Truman was good for a while but then he shut down. He almost fell asleep during one of the shows and then was seen with his eyes closed shortly after. Truman doesn't care. He can sleep through anything. Once he wants to do something, he just does. I guess it's just a Cape thing.

Cape Parrot Sleeping

Parrot Tree

Rachel spent most of her time in the "showroom." She sat around on the newly released Large NU Perch Tree to show how luxurious and sturdy it is. She spent the better part of 2 days straight harnessed on that tree and did very well. She was a bit nervous about the kids bouncing in the inflatable gym nearby. But as the day went on, she got comfortable and enjoyed her new perch paradise. These trees are now available on ParrotWizard.com.

It was a pleasure getting to meet many fans at the event and sign so many books! And if you live in the NJ, PA, NY area and did not make it, there's always next year! Come see the Parrot Wizard at the Todd Marcus 35th Anniversary Event in 2018.

And finally, here's a video recap of the wonderful time we had at the event:

How to Teach a Parrot the Birdie Bowling Trick

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By Michael Sazhin

Thursday April 27th, 2017

Looking for a fun and easy trick to teach your parrot? Wondering how you can teach a parrot to bowl? This free trick training guide is about how you can train the Birdie Bowling trick to your parrot!

I love the Birdie Bowling trick because it looks a lot more impressive than the effort it takes to teach it. This is a trick that suits virtually all kinds of parrots and is easy to teach (basically everything except budgie, lovebird, or parrotlet because it is too big for them). This was the first prop based trick I ever taught to Kili and I recommend it to people as their first prop trick.

So here's a step by step guide on teaching a parrot to bowl:

Step 1: Get the Birdie Bowling Set for your parrot from ParrotWizard.com.

Step 2: Make sure that your parrot is target trained. If it isn't, teach it to target before you start teaching the bowling trick. If it is already target trained, just do a quick review to remind it what to do.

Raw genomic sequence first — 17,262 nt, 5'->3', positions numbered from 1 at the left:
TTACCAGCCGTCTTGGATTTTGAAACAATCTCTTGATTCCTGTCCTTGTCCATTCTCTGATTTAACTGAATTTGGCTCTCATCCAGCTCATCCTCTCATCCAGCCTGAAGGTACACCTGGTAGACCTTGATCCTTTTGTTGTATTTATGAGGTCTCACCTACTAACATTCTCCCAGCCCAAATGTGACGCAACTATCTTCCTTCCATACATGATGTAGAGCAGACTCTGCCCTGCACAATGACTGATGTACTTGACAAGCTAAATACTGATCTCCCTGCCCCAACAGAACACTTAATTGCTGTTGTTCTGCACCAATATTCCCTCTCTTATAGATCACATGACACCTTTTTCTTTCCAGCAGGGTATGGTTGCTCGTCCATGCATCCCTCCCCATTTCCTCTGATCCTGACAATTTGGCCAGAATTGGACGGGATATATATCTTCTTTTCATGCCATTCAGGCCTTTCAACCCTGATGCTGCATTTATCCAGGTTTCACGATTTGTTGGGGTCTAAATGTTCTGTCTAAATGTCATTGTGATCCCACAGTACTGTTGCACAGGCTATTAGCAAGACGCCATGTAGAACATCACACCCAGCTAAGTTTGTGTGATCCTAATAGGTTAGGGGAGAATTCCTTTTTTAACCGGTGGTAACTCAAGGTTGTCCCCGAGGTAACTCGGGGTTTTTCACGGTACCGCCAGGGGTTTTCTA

Step 3: Desensitize the parrot to the bowling toy. Most parrots get scared of new stuff. The good news is that the more tricks you teach, the more the bird will get used to accepting new things. The best way to desensitize the bird to the bowling toy is to target it near the toy. Place the bowling toy on a table beforehand. Bring your parrot and set it on the table far from the toy. Get the bird into a rhythm targeting. Target it randomly in different directions and not strictly toward the bowling or it may get suspicious. Target it around randomly but little by little, more and more toward the bowling. Let the parrot pay more attention to the targeting exercise and forget about the bowling until you are able to target it right by the bowling at ease. It is better to take the time to do the desensitization exercise even if the bird didn't get scared than to scare the bird with the toy first and then try to change its mind.

Step 4: Target the bird toward the bowling ball with your target stick. Set the pins aside for now. Place the ball on the ramp and use the target stick to direct the bird to the ball. Say "target" and when your bird touches the stick, click and reward. After the bird gets good at this, point to the ball with your finger and say "target." The bird should do the same as before but touch the ball instead of the non-existent stick. If it doesn't catch on, keep practicing with the stick some more.

Parrot Bowling